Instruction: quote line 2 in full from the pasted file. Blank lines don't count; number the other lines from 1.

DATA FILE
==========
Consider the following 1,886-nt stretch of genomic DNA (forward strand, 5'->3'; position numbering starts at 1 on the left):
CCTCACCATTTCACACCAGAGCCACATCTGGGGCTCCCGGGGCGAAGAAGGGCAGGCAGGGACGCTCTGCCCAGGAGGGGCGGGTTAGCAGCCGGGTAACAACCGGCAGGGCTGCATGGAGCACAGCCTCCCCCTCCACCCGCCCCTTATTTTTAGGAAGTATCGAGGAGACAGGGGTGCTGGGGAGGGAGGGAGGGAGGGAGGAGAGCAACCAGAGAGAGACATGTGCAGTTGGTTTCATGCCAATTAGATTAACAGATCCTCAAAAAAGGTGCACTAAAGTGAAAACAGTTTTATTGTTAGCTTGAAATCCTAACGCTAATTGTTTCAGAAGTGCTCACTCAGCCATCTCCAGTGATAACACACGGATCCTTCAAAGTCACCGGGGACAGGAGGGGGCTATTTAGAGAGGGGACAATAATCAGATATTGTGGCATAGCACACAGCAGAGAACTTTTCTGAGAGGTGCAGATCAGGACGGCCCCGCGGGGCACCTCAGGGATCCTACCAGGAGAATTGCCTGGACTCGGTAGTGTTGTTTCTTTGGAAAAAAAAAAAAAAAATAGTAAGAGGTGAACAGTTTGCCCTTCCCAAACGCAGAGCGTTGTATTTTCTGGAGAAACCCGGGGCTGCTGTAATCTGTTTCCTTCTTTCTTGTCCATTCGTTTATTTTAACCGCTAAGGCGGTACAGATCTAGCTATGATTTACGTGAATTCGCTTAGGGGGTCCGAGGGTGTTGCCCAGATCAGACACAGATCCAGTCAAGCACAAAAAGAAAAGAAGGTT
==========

CCTCACCATTTCACACCAGAGCCACATCTGGGGCTCCCGGGGCGAAGAAGGGCAGGCAGGGACGCTCTGCCCAGGAGGGGCGGGTTAGCAGCCGGGTAACAACCGGCAGGGCTGCATGGAGCACAGCCTCCCCCTCCACCCGCCCCTTATTTTTAGGAAGTATCGAGGAGACAGGGGTGCTGGGGAGGGAGGGAGGGAGGGAGGAGAGCAACCAGAGAGAGACATGTGCAGTTGGTTTCATGCCAATTAGATTAACAGATCCTCAAAAAAGGTGCACTAAAGTGAAAACAGTTTTATTGTTAGCTTGAAATCCTAACGCTAATTGTTTCAGAAGTGCTCACTCAGCCATCTCCAGTGATAACACACGGATCCTTCAAAGTCACCGGGGACAGGAGGGGGCTATTTAGAGAGGGGACAATAATCAGATATTGTGGCATAGCACACAGCAGAGAACTTTTCTGAGAGGTGCAGATCAGGACGGCCCCGCGGGGCACCTCAGGGATCCTACCAGGAGAATTGCCTGGACTCGGTAGTGTTGTTTCTTTGGAAAAAAAAAAAAAAAATAGTAAGAGGTGAACAGTTTGCCCTTCCCAAACGCAGAGCGTTGTATTTTCTGGAGAAACCCGGGGCTGCTGTAATCTGTTTCCTTCTTTCTTGTCCATTCGTTTATTTTAACCGCTAAGGCGGTACAGATCTAGCTATGATTTACGTGAATTCGCTTAGGGGGTCCGAGGGTGTTGCCCAGATCAGACACAGATCCAGTCAAGCACAAAAAGAAAAGAAGGTT